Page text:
It may not be a new phenomenon in the UK but it is refreshing to see so many second-generation Africans embracing their cultural roots and turning that appreciation into successful businesses.
The trend is most visible in the melting pot that is London where African migration easily dates back to Tudor times. Subsequent waves of migration have followed with people of African descent making an indelible mark on Britain’s landscape over the last 60 years.
The move for some of my parents’ generation in the early 1970s came with an unconscious decision to assimilate and stay under the radar while they furthered their education or boosted their employment prospects. Many had every intention of returning home and that meant sucking up the racism they encountered, and not speaking out. However, for those that chose to make the UK their home, this mechanism of ‘survival’ was passed on to their children.
For many from my generation, we were subconsciously schooled in the art of holding back our true identities when among our non-African peers. We were not encouraged to learn our mother tongue, or feel at ease exploring our history and culture. I grew up feeling like a minority within a minority for that very reason because celebrating ‘Africanness’ was not cool. I faced resistance within my African circles for shunning bleaching creams, or opting to wear my hair as God intended….au natural.
So it has been a triumph for me to see so many Anglo-Africans take the pride I have in myself one step further by creating movements and businesses that essentially say it is ok being yourself.
Examples that spring to mind are Afrocenchix, the London-based hair care business that was founded five years ago by British-Ghanaian Rachael Corson and British-Nigerian Joycelyn Mate. Their decision to develop products specifically for those Black people opting to wear their hair naturally came because of a gap in the market.
Both women grew up thinking relaxed hair was better, and a sign of beauty even if that meant suffering from scalp sores, hair breakages and low self-esteem. Seeing that they were not alone and learning about the health risks from using these products spurred the duo into developing hypoallergenic, and chemical-free alternatives.
Market research firm Mintel estimated the size of the black hair care market in the US at $946 million (£664 million) in 2015. The figure is harder to pin down in the UK but it is estimated that Black women spend up to six times more on hair and beauty products than other ethnicities.
Despite being a growing segment of the global hair care market, they are the least tested and most big companies profiting from their sales are not users of the products. For Corson and Mate, it was important for them as African women to be endorsing products that women with similar hair textures could use confidently.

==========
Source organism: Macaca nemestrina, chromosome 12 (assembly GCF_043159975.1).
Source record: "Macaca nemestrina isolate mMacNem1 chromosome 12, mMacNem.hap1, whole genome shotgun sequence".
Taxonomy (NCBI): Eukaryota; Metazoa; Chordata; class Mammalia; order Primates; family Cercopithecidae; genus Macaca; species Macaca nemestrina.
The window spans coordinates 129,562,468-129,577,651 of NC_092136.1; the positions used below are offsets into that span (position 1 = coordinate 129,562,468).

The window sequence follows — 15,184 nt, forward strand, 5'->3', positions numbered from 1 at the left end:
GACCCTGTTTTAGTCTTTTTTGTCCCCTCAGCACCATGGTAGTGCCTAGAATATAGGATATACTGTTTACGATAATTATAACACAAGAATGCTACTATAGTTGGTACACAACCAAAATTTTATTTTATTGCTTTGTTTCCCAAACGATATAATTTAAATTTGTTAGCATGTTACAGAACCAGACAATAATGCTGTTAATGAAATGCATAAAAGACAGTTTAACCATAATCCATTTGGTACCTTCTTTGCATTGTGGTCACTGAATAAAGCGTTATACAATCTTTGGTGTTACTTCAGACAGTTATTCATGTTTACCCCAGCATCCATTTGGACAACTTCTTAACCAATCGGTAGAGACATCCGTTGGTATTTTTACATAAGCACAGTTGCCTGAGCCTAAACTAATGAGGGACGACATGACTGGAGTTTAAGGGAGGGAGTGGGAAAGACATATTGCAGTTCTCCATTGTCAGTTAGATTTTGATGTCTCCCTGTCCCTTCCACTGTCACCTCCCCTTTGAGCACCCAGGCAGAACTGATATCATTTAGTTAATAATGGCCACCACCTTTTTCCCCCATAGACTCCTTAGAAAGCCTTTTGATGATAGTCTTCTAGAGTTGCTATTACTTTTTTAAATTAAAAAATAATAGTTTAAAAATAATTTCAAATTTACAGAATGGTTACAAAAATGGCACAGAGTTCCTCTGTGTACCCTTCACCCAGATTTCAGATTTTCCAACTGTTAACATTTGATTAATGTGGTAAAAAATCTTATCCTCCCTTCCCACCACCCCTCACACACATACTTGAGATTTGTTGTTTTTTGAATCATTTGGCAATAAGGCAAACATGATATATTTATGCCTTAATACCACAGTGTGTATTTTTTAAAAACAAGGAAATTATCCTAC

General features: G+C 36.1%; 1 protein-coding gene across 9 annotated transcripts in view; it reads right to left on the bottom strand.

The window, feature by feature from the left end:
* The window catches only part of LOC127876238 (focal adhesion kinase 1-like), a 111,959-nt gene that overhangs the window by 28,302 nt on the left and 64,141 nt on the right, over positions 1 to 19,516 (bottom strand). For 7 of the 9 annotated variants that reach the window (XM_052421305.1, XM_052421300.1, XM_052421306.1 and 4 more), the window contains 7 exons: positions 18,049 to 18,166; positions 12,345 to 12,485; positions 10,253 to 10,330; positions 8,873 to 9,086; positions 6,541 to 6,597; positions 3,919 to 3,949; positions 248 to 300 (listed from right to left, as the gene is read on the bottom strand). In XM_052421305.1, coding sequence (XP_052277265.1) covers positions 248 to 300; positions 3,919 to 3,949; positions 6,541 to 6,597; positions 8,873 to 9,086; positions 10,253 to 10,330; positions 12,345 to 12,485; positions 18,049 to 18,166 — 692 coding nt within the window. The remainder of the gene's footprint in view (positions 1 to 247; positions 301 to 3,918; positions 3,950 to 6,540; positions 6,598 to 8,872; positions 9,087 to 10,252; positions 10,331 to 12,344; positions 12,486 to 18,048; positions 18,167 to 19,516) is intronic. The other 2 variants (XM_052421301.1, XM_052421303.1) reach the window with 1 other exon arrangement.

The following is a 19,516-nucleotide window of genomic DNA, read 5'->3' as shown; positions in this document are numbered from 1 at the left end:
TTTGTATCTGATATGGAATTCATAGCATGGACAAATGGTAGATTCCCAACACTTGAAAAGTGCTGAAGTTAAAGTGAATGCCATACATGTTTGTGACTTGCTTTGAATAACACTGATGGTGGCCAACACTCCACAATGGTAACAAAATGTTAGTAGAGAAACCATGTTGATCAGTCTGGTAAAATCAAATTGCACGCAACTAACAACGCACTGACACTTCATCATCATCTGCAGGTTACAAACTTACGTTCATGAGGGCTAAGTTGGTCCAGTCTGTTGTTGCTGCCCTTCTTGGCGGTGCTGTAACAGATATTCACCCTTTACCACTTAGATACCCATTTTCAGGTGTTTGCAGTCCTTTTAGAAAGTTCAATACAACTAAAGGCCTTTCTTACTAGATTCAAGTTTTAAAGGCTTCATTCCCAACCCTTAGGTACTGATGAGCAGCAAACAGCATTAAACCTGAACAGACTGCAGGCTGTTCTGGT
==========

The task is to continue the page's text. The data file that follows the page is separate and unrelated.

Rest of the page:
The results have been positive with their customer base extending to India, Canada and Ghana.
Social media has been key in fuelling their success and has helped to create a democratising space for the duo to engage immediately with customers and tweak their brand offerings.
British-born siblings Emeka and Ifeyinwa Frederick, who hail from Nigeria and Grenada, are using a similar strategy. Their tapas-style fusion food offering evolved from a lack of representation of Nigerian cuisine in the UK, and a desire to improve the image of West African cuisine.
The pair established Chuku’s – a pop-concept claimed to be the first of its kind in the world – that delivers traditional Nigerian dishes with a twist.
Their last menu included quinoa jollof and chin chin cheesecake. Using the tapas style allows the pair to deliver small portions relatively quickly to diners. Those new to Nigerian food get the chance to sample a little rather than having to deal with a plateful of unfamiliar flavours.
The pop-up concept means the pair can constantly test new dishes with minimal wastage; tailor their investment to demand, and gain first-hand insight into making the brand better.
After being in operation for less than a year (August 2015), the pair are looking to establish a permanent spot in London.
Then there’s Chika’s, a new line of snacks from founder Chika Russell, who some of you will remember impressed judges in BBC2’s Dragon’s Den entrepreneurial show. Russell aims to elevate the perception of West African nibbles such as plantain crisps so they are seen as a healthier alternative to potato crisps.
Chika’s strap line says it all: ‘When a snack comes from here, [the Motherland] it’s not going to be a re-constituted potato ring, is it.’
Focussing on the health benefits of her snack range, particularly in today’s health conscious society, is her unique selling point. And Russell’s strategy seems to be bearing fruit as her wares are available in such supermarket shelves as Wholefoods, and Waitrose, as well as independent shops and delicatessens.
The list of successful African-run businesses is growing and is likely being boosted by the plethora of African events staged on a regular basis across the UK. During 2015, I attended a host of ‘African-inspired’ events. They included African Fashion Week London, Africa Utopia, Film Africa, Africa @ Spitalfields, August in Africa, and Africa on the Square…to name but a few.
Exposure to Africa’s many cultures, cuisine, music and clothes have always influenced British people. But now we are seeing more Africans taking ownership of that market and steering its direction.
So it seems that it has never been a better time than now to celebrate the richness, diversity and beauty of the African continent.
Author: Kirsty Osei-Bempong is a journalist and blogger who writes primarily on aspects of West African cultures, arts and history. Her work can be found at www.misbeee.blogspot.co.uk